Bangkok was once known as the Venice of the East for its network of canals. With today’s explosive development many of those waterways have been filled with cement. With nowhere for water to go, Bangkok has become notorious for frequent destructive floods - sometimes after as little as 30 minutes of rain. The reality is that this city is sinking at the rate of more than one centimetre (0.39 inches) a year and some say it could be below sea level as soon as 2030. It was after reading that, I learned about Chulalongkorn University Centenary Park which is a highly innovative park. The park is part of a new wave of design that aims to increase urban resilience and to protect vulnerable communities from the devastating effects of climate change. During rainy season the park collects and stores water that is then used for irrigation in the dry season. The park can hold up to 3,785 m3 (1 million gallons) of water. It does this by using various floodwater-management systems: a green roof, wetlands, a lawn with a detention basin and a retention pond. Three large tanks below the roof and museum can hold up to 946 m3 (250,000 gallons) of runoff from the green roof. During the dry season, these tanks will provide enough water to keep the park irrigated for up to 20 days. And then of course it’s also a nice and functional park too ;)
Chulalongkorn University Centenary Park.
It is highly efficient. Surprisingly efficient I would say!
I think Bangkok is MASSIVELY impressive! Maybe not for the most common reasons though. The logistics of the city is mind boggling!! There are SOOOO many people in Bangkok and yet it all kind of all works out. I mean...don’t get into a car during rush hour (I made that mistake)...but the public transportation is great! As I already mentioned, each year about 36 million tourists visit Thailand. And that number continues to grow. Bangkok alone has some 11 million non-resident visitors each year: tourists, family members, business people etc. In perspective Bangkok has a population of about 6 million while the country rings in at about 66 million!! Bangkok’s metro (MRT) and Skytrain (BTS) do a phenomenal job in connecting much of the city efficiently. The queues grow long during rush hour but it still moves along nicely. And compared to the city’s size and population it’s remarkably clean too. It is usually all the things you don’t notice which make a city run efficiently…well…you notice when it doesn’t work ;)
I had a very unique Red Cross experience when I visited the Thai Red Cross Society (TRCS). I have visited the Red Cross or Red Crescent in 169 countries which overall has been quite interesting and very educational within itself. It is the world’s largest humanitarian organization and worldwide its activities span across ANYTHING you can think of in relation to humanity. However visiting the same organization in 169 countries eventually becomes repetitive: neutrality, volunteers, first aid, disaster prevention, disaster risk reduction, disaster response, blood drives, water and sanitation, hygiene, education, vaccinations, prison visits, restoring family links, psychosocial support….yeah…just so you know…that list would go on for several pages but what I just wrote is among some of the very common aspects of Red Cross work. Thailand has something unique!!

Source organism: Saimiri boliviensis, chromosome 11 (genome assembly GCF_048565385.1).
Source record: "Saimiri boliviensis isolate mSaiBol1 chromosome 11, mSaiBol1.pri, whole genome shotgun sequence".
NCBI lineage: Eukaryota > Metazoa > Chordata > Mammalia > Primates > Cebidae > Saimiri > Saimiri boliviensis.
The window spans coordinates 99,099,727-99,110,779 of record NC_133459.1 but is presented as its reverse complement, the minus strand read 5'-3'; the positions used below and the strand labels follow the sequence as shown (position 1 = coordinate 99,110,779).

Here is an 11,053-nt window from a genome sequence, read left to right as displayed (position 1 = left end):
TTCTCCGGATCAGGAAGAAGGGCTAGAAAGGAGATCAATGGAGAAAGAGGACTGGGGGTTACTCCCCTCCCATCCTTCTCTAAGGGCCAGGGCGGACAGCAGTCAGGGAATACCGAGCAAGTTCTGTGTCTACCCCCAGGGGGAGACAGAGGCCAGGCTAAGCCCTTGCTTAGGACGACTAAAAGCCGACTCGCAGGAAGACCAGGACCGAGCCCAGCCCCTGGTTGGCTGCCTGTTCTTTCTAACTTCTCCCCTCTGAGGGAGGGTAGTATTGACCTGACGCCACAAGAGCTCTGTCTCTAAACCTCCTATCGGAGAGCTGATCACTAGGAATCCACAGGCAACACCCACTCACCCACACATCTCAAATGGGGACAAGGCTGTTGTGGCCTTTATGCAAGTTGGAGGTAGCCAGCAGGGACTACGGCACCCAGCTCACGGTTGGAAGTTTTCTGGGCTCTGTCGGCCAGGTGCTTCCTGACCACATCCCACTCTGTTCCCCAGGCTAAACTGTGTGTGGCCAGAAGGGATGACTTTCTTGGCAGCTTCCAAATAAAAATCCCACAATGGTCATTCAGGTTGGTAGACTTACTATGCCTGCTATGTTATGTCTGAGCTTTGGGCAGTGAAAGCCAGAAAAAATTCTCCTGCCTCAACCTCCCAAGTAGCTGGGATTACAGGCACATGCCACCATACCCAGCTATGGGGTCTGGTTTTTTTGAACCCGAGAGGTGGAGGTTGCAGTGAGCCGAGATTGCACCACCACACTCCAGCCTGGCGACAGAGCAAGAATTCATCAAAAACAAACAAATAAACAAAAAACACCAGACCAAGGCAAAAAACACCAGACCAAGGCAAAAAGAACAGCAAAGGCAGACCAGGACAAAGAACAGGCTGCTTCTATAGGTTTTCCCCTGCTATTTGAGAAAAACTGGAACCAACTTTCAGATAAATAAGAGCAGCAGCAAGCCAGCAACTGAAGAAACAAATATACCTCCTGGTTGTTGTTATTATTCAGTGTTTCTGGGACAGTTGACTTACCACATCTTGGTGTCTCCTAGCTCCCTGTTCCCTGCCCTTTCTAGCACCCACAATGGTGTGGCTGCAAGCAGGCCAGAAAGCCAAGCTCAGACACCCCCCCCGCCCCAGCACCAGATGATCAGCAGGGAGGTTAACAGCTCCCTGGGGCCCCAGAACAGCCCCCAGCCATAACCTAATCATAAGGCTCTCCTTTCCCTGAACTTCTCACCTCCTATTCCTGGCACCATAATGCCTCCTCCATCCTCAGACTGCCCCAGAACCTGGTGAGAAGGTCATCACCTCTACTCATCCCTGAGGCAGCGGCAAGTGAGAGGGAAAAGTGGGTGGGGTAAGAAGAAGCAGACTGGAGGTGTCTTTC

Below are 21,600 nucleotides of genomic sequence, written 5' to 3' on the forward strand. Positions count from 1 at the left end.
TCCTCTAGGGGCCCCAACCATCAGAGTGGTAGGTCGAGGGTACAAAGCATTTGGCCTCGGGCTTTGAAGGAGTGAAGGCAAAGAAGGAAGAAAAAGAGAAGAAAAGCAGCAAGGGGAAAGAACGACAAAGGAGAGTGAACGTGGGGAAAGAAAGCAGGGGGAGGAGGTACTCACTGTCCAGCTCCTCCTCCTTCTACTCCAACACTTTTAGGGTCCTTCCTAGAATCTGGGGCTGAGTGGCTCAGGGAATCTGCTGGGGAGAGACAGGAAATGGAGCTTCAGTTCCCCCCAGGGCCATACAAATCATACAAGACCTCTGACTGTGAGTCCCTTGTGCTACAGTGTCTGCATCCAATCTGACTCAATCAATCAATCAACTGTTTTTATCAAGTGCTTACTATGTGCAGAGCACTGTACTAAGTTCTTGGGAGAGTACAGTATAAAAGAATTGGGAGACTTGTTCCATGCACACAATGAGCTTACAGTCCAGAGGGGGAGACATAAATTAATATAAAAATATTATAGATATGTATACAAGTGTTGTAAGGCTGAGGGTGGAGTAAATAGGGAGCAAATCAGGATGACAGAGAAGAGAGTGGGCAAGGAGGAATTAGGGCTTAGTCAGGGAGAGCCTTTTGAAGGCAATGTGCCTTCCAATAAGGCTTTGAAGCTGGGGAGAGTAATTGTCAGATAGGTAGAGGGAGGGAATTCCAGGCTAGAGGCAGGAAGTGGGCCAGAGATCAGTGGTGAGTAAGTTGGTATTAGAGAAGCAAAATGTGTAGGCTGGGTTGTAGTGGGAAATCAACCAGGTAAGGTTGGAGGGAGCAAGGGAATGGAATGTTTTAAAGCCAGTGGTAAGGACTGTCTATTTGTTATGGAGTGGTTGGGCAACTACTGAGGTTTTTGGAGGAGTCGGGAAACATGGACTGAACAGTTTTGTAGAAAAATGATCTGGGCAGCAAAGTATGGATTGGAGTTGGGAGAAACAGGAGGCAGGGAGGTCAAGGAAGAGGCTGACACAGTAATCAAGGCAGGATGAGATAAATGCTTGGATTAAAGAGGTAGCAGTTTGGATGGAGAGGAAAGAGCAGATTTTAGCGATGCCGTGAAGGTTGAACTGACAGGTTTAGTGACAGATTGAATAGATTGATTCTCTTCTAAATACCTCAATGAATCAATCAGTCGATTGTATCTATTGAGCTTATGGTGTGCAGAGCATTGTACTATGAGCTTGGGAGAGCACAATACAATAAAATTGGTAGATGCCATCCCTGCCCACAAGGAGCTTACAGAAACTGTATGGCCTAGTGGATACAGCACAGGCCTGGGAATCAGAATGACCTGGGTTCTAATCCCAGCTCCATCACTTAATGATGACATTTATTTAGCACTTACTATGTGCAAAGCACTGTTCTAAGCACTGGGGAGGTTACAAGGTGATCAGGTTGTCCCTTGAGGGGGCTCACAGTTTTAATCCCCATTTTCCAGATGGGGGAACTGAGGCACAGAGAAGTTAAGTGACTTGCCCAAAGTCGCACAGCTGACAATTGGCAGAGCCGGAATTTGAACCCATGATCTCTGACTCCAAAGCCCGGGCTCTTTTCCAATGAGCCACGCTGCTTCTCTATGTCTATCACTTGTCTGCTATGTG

Holding an albino Burmese Python. They are native to Thailand.
I was welcomed at the TRCS and immediately brought to see the world’s second oldest snake farm! This facility was developed by the Thai Monarch back in 1923 making it the second snake farm in the world after Butantan in Brazil. So how the heck does the Red Cross relate to snakes? Well. Thailand alone is home to more than 190 varieties of snakes of which 61 are venomous. Imported antivenoms are not effective in neutralizing Thai snake venoms necessitating the establishment of a local production facility that utilizes the venom of snakes from Thailand for making antivenoms. THAT is something I have never come across before within the Red Cross!?! The snake farm also functions as an educational center for anyone who wishes to learn more about Thai snakes and it is very popular with visitors. In fact I would highly recommend that you make it a stop on your visit to Bangkok. Furthermore the center also serves for purposes of research in collaboration with WHO (the World Health Organization).
What you see here is a TINY part of the TRCS complex in Bangkok. High rises included! Very impressive.